By Geoff Geddes
Nitrogen for soybeans is like chocolate for a sweet tooth: remove it at your peril. While certain nutrients fall into the “nice to have but not required” category, nitrogen is essential to soybean survival. And when it comes to optimizing nitrogen and protecting your crops, the best approach is a combination of nature and nurture.
Supplying the demand
“Soybeans have a high demand for nitrogen,” says Ariel Gohlke, brand manager for inoculants – Canada with BASF.
“Approximately 5 lbs. of nitrogen are required to produce a bushel of soybeans. Fortunately for soybean producers, most of this nitrogen is provided through biological fixation of atmospheric nitrogen by bacteria living in colonies (nodules) on the soybean roots.”
The process is known as nodulation and is a prime example of nature taking its course. It’s also a critical process for soybeans and those who grow them.
“Biologically, nodulation is the second most important reaction for plants after photosynthesis as it gives the plant access to what is essentially a free pool of nitrogen, which just happens to be the most important nutrient for soybeans,” says Jon Treloar, a technical agronomist with Monsanto BioAg. Since Mother Nature does her part to keep soybeans nourished with nitrogen, growers need to do theirs.
“To ensure nodulation, growers should use an inoculant on the seed and an in-furrow application,” says Gohlke. This is especially true in Western Canada where weather events such as very cold or wet springs may affect the inoculant applied on the seed. With the application of the second dose in furrow, growers gain added assurance of proper nodulation.
Deciding to perform the applications is the first step; just as important, though, is deciding what to apply.
“For the past two years, BASF has been promoting the use of Nodulator PRO, which contains the most effective and active Bradirhizobium japonicum on the market,” says Gohlke.
The Bradirhizobium japonicum produces the nodules and with that, fixes nitrogen from the atmosphere.
Given the potential damage to yield in the absence of proper nodulation, Gohlke takes it one step further.
“Soybean growers should be considering the additional benefits that a second biological, such as the one in Integral – Bacillus amyloliquefaciens – can bring to the crop. This second biological is the only biofungicide on the market for soybeans and suppresses important seed diseases. On top of this disease suppression, it also increases growth above and below ground, boosting water and nutrient uptake as well as increasing nodulation and, in the process, nitrogen fixation.”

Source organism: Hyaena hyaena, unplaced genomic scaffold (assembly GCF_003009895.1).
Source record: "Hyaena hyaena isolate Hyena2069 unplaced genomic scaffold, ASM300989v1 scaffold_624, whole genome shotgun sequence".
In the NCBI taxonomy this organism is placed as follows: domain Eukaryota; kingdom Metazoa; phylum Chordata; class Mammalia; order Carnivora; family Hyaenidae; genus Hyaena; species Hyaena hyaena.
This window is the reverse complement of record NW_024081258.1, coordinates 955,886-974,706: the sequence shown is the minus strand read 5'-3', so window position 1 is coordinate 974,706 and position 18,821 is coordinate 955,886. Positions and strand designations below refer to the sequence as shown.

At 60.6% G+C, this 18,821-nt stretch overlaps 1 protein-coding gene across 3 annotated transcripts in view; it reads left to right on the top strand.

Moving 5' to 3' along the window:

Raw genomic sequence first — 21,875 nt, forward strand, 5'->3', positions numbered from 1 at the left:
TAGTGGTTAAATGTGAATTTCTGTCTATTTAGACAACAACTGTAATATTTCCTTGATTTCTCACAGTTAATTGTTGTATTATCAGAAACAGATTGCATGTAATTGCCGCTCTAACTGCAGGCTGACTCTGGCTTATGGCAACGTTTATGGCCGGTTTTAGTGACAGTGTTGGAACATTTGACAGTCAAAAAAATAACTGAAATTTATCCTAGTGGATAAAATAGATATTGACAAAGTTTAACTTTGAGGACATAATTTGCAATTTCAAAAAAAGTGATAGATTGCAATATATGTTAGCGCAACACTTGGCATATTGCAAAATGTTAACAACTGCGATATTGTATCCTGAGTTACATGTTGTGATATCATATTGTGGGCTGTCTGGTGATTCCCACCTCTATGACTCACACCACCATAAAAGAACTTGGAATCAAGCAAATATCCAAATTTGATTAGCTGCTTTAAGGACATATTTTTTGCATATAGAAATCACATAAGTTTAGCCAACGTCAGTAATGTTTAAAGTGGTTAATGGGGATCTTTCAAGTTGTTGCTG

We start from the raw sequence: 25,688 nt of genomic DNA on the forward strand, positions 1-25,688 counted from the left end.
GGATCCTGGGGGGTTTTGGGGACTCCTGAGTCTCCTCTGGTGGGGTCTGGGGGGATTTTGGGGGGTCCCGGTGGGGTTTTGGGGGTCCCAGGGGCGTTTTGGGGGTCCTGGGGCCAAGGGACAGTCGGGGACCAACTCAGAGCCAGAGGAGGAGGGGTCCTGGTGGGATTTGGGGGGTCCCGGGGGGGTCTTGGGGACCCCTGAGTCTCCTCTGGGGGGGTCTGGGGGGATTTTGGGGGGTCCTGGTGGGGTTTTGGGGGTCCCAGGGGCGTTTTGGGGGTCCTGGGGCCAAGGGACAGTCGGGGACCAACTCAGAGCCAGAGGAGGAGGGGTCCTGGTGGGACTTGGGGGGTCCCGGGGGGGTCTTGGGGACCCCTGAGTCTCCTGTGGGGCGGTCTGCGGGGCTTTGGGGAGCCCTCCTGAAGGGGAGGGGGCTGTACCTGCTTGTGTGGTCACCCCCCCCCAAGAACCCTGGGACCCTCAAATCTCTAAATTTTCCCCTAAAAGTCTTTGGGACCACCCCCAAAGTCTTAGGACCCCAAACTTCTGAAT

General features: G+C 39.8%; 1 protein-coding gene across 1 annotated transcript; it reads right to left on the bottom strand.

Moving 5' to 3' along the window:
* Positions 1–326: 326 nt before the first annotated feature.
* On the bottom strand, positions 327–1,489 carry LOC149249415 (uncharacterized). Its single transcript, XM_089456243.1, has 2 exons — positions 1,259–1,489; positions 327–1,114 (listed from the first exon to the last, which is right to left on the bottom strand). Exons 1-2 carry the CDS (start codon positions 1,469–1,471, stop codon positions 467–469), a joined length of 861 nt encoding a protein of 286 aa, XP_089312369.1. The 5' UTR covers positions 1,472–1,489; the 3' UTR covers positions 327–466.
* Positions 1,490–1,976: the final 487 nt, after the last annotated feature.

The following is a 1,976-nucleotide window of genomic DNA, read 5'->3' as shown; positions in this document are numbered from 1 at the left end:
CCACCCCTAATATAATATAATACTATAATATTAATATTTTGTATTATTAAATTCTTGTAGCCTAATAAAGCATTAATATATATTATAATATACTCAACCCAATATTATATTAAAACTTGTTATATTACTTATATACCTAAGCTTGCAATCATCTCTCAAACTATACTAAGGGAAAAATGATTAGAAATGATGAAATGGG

Jump to it
Since farming is a daily battle, producers should consider all weapons at their disposal to aid in nodulation.
“There are other biologically active components that we can add to the production system,” says Treloar.
One of those is the LCO (lipochitooligosaccharide) molecule. While its chemical name would stress a spelling bee champion, it can speed up the nodulation process and mitigate some of the stressful conditions that may hinder the process.
“Another tool is JumpStart technology, the phosphate solubilizing fungus that assists with building a strong fibrous root hair system where nodulation can take place,” says Treloar. “JumpStart facilitates root development and provides energy for the plant.”
Both options are commercially available products found at all major agriculture retailers.
“JumpStart is appealing as agronomically it fits very well with soybean production. You want to get soybeans in the ground early and that typically means cooler temperatures when phosphorus is least available.”
Because soybeans are heavy users of nitrogen, requiring upwards of 250 pounds per acre, growers are advised to maximize the nodulation potential with a heavier inoculation regime.
Showing their true colours
So you’ve purchased the right products and applied them as directed; your work is done, right?
As any Canadian farmer will tell you, it’s never that easy.
“If your plants look healthy and vigorous, chances are the nodulation was successful,” says Dale Risula, Government of Saskatchewan Provincial Specialist in the Crops and Irrigation Branch of the Ministry of Agriculture.
“But if they are yellow or weak, you need to dig up the plant carefully to avoid shearing off the nodules, wash the dirt from the roots, and take a closer look.”
According to Gohlke, a lighter green colour or shorter plants are signs of nitrogen deficiency. In these instances, he agrees with the need to pull out the plants and have a closer look, examining at least four to five nodules per root.
If nodulation did not occur and it’s still possible to do so, Gohlke says growers should be adding nitrogen fertilizer to their crop. He hastens to add that this is very unusual if they are using a good quality inoculant.
Like raising a child, nature and nurture each play a role in crop production. And for both kids and crops, if you suffer a misstep, you can always tweak your approach with the next one.